X-It Again (Puzzlehouse Finland) Review | RGCD - Everygamegoing

RGCD


X-It Again
By Puzzlehouse Finland
PC (Windows)

 
Published in RGCD #2

Puzzlehouse Finland's tribute to Psygnosis' overlooked Amiga underdog. Classic puzzle action from the days when 16-bit machines ruled the gaming world.

X-It Again

The original X-It was one of the last commercial releases for the Commodore Amiga (as well as being one of the final games published on the 16-bit platform by Psygnosis), so it's no surprise that it's a relatively unknown title. However, what is surprising is that for a game that is essentially a Sokoban clone with added bells and whistles, X-It is actually pretty damn good - making Puzzlehouse Finland's PC remake a welcome addition to any puzzle-gamer's collection.

Released back in late 2006, X-It Again is a faithful port of the Amiga underdog, featuring all of the 120 original levels and complete with bonus rounds. Ignoring the somewhat inane alien-abduction plot, the player's goal in each level is to guide Bill to the exit tile, the aforementioned Sokoban reference being relevant as you'll need to manoeuvre blocks around each map to fill holes that are obstructing your path. It starts off simple enough, but it's not long before new blocks, tile-types and additional items (such as teleporters, keys and explosives) are introduced to the game making the later puzzles far more complex. The learning curve is fair, and although I temporarily found myself stuck on a few stages it was never the result of poor level design, but rather the fact that I'd overlooked something or had become distracted by one of the game's many red herrings - quite often a simple solution is made to look more complex via the placement of unnecessary blocks and items.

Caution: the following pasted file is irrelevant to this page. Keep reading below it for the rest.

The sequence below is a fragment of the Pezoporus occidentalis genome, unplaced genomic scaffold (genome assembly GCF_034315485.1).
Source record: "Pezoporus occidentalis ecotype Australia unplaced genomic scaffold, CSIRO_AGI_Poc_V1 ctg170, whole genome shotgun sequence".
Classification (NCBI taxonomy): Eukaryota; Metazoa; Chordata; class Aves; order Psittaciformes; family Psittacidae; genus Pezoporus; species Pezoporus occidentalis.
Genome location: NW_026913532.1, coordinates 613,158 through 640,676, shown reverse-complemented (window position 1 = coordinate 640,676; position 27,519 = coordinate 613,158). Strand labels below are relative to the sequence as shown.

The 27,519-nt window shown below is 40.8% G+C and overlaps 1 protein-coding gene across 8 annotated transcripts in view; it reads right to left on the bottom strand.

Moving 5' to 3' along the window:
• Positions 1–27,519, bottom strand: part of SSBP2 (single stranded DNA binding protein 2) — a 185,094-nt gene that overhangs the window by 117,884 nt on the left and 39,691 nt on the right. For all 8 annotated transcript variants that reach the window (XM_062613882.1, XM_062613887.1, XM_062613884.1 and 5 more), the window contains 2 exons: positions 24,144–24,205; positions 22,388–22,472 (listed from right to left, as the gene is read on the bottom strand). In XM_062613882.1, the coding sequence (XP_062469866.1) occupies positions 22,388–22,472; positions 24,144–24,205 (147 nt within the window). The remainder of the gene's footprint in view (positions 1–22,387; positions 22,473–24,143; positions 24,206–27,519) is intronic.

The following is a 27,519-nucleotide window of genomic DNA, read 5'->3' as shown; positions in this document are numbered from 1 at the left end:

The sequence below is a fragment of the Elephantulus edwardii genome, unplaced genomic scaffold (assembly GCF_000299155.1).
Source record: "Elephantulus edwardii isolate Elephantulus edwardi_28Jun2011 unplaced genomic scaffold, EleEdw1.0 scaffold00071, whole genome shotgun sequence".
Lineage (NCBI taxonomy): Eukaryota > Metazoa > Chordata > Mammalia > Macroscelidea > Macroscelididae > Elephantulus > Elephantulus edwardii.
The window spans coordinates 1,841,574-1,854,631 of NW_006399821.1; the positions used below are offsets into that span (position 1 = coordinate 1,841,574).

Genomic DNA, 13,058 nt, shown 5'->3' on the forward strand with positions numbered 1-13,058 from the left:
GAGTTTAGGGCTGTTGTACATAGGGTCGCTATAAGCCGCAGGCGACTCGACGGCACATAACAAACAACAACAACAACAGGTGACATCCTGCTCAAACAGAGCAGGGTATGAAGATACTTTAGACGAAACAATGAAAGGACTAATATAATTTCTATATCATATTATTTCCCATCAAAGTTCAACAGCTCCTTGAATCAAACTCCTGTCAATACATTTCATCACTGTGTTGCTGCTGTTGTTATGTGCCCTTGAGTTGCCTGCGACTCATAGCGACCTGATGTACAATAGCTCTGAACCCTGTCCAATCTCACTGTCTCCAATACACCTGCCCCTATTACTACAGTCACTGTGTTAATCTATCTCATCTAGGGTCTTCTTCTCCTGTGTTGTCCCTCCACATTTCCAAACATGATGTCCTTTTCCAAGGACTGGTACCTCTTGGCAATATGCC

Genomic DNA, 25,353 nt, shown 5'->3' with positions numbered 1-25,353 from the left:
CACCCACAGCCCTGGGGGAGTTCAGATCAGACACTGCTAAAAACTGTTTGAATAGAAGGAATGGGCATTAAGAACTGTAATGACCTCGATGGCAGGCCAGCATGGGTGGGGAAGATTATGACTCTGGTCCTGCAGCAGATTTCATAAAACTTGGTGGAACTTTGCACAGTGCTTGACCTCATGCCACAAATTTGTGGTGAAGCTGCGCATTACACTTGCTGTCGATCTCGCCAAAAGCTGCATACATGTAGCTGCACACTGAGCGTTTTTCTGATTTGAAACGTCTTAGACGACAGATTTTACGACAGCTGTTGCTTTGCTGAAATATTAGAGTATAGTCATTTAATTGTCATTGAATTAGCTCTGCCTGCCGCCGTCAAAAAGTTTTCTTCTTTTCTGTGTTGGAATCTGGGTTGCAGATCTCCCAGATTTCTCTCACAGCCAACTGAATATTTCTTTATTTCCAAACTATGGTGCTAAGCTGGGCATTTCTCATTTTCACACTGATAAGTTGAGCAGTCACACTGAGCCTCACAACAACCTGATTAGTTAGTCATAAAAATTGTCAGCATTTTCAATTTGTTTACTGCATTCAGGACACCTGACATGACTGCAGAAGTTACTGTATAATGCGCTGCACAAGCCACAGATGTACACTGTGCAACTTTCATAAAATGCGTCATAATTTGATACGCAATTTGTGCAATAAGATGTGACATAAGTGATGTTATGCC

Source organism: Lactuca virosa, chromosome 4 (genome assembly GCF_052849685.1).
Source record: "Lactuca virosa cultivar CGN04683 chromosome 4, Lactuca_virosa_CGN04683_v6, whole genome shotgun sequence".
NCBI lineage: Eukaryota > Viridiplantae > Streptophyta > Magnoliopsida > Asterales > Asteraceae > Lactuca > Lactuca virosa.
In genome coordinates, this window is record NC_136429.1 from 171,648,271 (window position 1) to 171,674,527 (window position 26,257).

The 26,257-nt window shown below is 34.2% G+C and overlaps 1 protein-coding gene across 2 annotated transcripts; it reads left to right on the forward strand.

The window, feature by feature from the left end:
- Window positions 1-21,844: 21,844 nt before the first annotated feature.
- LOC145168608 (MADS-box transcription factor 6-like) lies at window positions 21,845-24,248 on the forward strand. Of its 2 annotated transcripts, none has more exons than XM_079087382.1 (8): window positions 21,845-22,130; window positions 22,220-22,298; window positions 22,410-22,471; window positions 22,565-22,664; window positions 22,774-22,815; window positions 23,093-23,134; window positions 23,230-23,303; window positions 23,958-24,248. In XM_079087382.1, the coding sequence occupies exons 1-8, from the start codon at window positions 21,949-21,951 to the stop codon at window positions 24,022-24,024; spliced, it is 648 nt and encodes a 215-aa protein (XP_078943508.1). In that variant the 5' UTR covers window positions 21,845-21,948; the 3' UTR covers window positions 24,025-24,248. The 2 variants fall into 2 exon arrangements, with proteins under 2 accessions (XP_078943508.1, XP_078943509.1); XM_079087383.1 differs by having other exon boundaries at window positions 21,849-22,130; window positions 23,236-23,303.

The game is very professionally presented, but then it's hard to go wrong with the original Psygnosis graphics and audio being so good. Control is via the keyboard only, using cursor keys for movement and the spacebar for performing certain actions (such as setting the timer on explosives) - and this somewhat restrictive control method is the only short-coming I came across when playing X-It Again, the lack of joypad support is disappointing as it would have really added to the console-feel of the game. The status bars and HUD have been completely re-designed (as have the level selection screens), and although the use of differing resolutions is a little glaring, it's all very well implemented and it's clear that a lot of love went into creating this remake. You really get the impression you are playing a full, commercial game from the 1990's rather than a fan-made re-imagining.

There are a total of six worlds, each consisting of fifteen puzzles and featuring different tile-sets and graphics, and upon completing the final level of each world you are rewarded by a neat little cave-flier bonus round that's almost worthy of a remake in itself. A clever little addition to the game is the implementation of user profiles - progress is saved automatically meaning that you no longer need to worry about keeping a list of passwords, although you'll still need to complete a series of levels in a row to qualify for a place on the high-score table.

X-It Again is a fantastic remake of an overlooked original title - the gameplay is spot on and what it lacks in originality it more than makes up in style. However, the kudos for all of this really goes to the original game's designers rather than Puzzlehouse Finland, who've essentially created a faithful port of a game that was good to begin with, complete with ripped graphics and audio. That said, it is refreshing to see a remakes team chose such an obscure title to cover in the first place and hopefully as a result the original game will get the exposure it deserves.

(Note that as the game controls are not comprehensively documented I've provided a list of keyboard commands below).

Cursor keys / WASD = movement
Spacebar = action
P = pause
Return = menu selection
Escape = quit level
q = quit game

James Monkman